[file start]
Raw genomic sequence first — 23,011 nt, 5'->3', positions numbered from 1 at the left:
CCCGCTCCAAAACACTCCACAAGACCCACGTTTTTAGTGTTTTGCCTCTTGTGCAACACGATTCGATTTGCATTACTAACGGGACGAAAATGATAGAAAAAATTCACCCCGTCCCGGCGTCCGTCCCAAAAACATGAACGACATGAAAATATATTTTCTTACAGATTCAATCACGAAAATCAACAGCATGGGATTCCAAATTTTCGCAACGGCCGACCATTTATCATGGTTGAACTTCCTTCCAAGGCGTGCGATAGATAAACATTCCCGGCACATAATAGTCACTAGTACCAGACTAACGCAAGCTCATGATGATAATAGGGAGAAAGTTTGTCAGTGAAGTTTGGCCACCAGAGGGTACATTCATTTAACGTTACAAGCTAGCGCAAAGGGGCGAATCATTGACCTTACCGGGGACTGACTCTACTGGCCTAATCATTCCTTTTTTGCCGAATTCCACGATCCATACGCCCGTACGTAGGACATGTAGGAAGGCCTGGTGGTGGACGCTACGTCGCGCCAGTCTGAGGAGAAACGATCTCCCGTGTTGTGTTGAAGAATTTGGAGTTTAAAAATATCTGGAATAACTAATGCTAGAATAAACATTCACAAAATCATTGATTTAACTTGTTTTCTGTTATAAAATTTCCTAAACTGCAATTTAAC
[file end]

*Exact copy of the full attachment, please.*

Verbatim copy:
Raw genomic sequence first — 23,011 nt, 5'->3', positions numbered from 1 at the left:
CCCGCTCCAAAACACTCCACAAGACCCACGTTTTTAGTGTTTTGCCTCTTGTGCAACACGATTCGATTTGCATTACTAACGGGACGAAAATGATAGAAAAAATTCACCCCGTCCCGGCGTCCGTCCCAAAAACATGAACGACATGAAAATATATTTTCTTACAGATTCAATCACGAAAATCAACAGCATGGGATTCCAAATTTTCGCAACGGCCGACCATTTATCATGGTTGAACTTCCTTCCAAGGCGTGCGATAGATAAACATTCCCGGCACATAATAGTCACTAGTACCAGACTAACGCAAGCTCATGATGATAATAGGGAGAAAGTTTGTCAGTGAAGTTTGGCCACCAGAGGGTACATTCATTTAACGTTACAAGCTAGCGCAAAGGGGCGAATCATTGACCTTACCGGGGACTGACTCTACTGGCCTAATCATTCCTTTTTTGCCGAATTCCACGATCCATACGCCCGTACGTAGGACATGTAGGAAGGCCTGGTGGTGGACGCTACGTCGCGCCAGTCTGAGGAGAAACGATCTCCCGTGTTGTGTTGAAGAATTTGGAGTTTAAAAATATCTGGAATAACTAATGCTAGAATAAACATTCACAAAATCATTGATTTAACTTGTTTTCTGTTATAAAATTTCCTAAACTGCAATTTAAC